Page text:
“I learned to relax in my room and escape from New York and return through the womb of the world as a thought.” – Rakim
She danced right through the wall of the institution and into the wilderness while gazing with what seemed to be awe. The mirror-faced minions followed her though and guided her back to her room in the institution.
Even if I am completely wrong about my interpretation of the video, it still provokes thought and discussion. Try to get that from Nicky Manaj (am I hating?).
So after I watched that video a number of times, I clicked on the next one. At first glance, it seemed much shallower than the previous one. It is one take of her singing “Cold War” with different camera angles focusing on her face. But she seems to go through a range of emotions during the take. There is one point where she even starts crying, although she tries valiantly to hold it back. When she says “I was made to believe there’s something wrong with me,” I completely felt her. I, too, was taught that there had to be something wrong with me through elementary, middle school and high school. I met up with a bunch of other weirdos in college, though. But those memories do hit hard and they hit randomly and they evoke an emotional response. She forced me to deal with those emotions while showing her own. Again, I was impressed.
I have not fully digested ArchAndroid yet. I really want to buy the album but I am torn. I want to show this talented young person that I respect her voice and her imagination. But I do not want to put one red cent in the pocket of the Antichrist.
Why would Puff sign her? Is he trying to add some sort of legitimacy to his legacy by promoting someone with actual talent? Naw, he is the Antichrist, and he has no soul. Right? Or could he be trying to prove a point? He signs a person with originality and imagination and throws his marketing machine behind her just to get a mediocre return on investment (on purpose, maybe) to show that the marketplace has no urge to be moved by thought.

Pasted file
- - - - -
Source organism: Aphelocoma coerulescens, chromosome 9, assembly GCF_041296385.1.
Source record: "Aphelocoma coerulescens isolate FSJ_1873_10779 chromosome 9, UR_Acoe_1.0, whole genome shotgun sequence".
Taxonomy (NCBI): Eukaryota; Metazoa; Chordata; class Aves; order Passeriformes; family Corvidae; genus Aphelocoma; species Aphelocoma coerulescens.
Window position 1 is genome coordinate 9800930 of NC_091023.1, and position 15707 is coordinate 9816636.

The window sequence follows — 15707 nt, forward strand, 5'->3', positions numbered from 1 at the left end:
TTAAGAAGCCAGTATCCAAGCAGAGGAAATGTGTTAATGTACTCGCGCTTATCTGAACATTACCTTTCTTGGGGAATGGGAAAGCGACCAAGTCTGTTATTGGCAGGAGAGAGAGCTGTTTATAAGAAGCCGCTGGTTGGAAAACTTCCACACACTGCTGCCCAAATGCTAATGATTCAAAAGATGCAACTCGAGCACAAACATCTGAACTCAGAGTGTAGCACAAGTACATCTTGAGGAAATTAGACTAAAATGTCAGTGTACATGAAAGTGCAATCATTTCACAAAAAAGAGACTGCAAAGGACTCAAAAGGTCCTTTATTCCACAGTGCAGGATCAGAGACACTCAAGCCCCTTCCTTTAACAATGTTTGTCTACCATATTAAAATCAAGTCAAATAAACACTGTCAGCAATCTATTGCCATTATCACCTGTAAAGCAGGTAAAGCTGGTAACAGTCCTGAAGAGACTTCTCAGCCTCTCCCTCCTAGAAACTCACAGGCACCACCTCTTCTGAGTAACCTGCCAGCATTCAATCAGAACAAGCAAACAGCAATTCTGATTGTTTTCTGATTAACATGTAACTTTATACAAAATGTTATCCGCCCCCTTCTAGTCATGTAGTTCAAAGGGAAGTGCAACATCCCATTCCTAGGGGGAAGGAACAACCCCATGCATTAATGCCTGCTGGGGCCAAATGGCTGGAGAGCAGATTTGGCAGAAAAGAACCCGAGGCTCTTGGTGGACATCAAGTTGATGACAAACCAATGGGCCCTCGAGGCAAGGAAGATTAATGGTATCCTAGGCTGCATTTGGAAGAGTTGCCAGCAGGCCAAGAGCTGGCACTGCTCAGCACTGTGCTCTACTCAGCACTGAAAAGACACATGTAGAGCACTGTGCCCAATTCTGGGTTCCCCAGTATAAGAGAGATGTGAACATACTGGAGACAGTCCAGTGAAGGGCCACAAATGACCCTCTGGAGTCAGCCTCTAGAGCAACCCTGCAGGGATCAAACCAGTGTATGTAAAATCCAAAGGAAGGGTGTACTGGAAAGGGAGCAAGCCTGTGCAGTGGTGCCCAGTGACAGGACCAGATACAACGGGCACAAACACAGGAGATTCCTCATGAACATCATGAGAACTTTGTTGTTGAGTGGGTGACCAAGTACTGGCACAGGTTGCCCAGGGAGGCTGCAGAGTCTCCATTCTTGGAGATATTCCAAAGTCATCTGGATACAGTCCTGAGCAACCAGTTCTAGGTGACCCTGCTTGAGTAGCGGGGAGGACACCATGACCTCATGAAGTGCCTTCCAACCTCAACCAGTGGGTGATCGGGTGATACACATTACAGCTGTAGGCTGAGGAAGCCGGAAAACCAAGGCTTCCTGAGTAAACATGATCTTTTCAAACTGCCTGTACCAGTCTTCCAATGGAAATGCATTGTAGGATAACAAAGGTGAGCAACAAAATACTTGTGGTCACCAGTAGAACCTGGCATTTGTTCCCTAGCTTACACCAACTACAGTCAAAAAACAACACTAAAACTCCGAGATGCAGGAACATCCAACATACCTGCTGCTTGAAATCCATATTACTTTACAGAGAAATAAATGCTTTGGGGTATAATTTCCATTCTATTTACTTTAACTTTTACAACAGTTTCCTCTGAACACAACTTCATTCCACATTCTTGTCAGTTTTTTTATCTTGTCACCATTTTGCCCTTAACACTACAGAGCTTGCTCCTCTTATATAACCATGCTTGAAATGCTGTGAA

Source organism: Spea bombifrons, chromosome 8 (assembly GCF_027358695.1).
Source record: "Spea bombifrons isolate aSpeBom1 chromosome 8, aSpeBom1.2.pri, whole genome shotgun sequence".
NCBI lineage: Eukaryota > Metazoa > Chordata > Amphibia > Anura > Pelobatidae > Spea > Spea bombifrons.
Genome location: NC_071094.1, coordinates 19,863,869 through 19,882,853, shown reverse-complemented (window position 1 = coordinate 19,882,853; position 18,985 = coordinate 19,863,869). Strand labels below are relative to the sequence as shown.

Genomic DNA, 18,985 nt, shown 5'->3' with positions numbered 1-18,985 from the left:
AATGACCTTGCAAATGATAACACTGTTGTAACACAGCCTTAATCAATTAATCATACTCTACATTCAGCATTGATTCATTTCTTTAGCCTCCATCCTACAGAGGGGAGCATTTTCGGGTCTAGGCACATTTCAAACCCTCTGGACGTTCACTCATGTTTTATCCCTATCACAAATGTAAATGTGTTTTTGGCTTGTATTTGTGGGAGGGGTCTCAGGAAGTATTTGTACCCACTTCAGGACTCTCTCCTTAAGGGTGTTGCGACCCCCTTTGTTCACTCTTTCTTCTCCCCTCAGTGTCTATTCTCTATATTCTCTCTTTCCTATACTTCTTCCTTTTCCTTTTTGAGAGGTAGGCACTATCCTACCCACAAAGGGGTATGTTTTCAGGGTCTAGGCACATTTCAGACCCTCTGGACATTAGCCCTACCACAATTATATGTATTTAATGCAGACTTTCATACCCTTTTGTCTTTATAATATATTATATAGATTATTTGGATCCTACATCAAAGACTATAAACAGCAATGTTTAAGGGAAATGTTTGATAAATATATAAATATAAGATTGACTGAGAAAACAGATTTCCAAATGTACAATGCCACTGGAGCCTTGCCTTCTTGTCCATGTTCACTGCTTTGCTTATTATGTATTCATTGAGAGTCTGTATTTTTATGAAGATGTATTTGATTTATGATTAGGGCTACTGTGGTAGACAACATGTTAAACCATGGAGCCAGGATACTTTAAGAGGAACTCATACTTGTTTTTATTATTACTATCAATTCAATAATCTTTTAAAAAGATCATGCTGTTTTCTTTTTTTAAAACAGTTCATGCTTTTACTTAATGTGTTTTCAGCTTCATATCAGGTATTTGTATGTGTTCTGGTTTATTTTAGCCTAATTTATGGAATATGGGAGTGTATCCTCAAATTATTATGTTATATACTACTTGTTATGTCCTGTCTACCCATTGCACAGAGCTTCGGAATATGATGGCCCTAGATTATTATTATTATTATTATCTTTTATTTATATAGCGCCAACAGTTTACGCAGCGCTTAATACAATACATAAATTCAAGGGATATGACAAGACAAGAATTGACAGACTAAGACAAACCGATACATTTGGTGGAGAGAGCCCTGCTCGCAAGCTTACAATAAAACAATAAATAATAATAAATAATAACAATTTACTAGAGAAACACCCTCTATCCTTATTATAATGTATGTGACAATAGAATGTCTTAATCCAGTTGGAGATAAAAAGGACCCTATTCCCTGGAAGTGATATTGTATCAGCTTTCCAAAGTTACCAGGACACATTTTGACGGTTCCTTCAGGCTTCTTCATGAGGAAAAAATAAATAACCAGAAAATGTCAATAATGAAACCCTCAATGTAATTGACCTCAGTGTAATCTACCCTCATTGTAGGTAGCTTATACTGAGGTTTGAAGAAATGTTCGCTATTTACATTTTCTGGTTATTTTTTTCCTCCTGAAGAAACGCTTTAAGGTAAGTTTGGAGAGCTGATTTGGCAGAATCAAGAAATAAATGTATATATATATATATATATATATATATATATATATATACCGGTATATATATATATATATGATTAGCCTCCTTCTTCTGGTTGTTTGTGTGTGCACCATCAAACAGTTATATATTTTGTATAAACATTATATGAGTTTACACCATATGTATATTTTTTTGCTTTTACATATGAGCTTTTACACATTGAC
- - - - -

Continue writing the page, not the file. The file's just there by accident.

I have read on some sites that the record sales have been pretty bleak. Janelle is a superstar. She is a role model for young women. She shows them that they can still be beautiful without being scantily clad. Having an imagination is a virtue! Having independent thought is not a crime! Fuck convention! Be the person you are supposed to be.
She should be selling out arenas. I checked her tour dates and she is merely opening up for other groups in small venues.
When I get my paycheck Friday, I will ask the Hip Hop Gods to forgive me in a moment of weakness. As a crusader constantly compelled to seek justice, I will spend my hard earned money to buy a copy of ArchAndroid, giving Diddy more power to destroy the art form I hold so close to my heart. Hell, I may even buy 2 copies.

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The Hip Hop Purist: My Christmas Rant

It’s the most wonderful time to be a whore for corporate pirates. Get jingling, baby.

This is my Christmas anthem forever. I know that some hip hoppers prefer other ones. Ras expresses exactly how I feel (although it is dated and he blatantly lies because only me, my homies and roaches should be here now).

I wish more people felt the same way – but isn’t that the plight of having an opinion? I mean Ras goes as far as to call his mom “bereaved.” What is a “mitochondria weave” you ask?

I will not win this battle, so I offer a truce.

Enjoy this time of year with your family. And although the reason for the season is the rebirth of the Sun, try to focus on fellowship with humanity rather than the money shot of capitalistic porn that this time of year actually is.

Here, let hip hop guide you in the right direction:

“I guess everyone would ride
in a benz rather than a bucket
Anyone reside in a crib nestled in a hill
than just to get by in a studio apartment
and live a better life
But don’t all cars get you there?
Don’t all shelters keep the rain from in your hair?
And ain’t lobster and tuna both protein?
And is the price of the shoe what protects your feet?
And ain’t it all just for the next man to see?
And can you take it all with you when your spirit leaves?
And when you’re gone will the people all remember
what you had, rather than who you were when you’re mentioned?” – Gift of Gab

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Fishing with Too $hort

“Mad technician / that loves to go fishing” – City Morgue, YZ’s Acid Rain, 1993 

I like to fish. I think I’m pretty decent for a person who has no boat.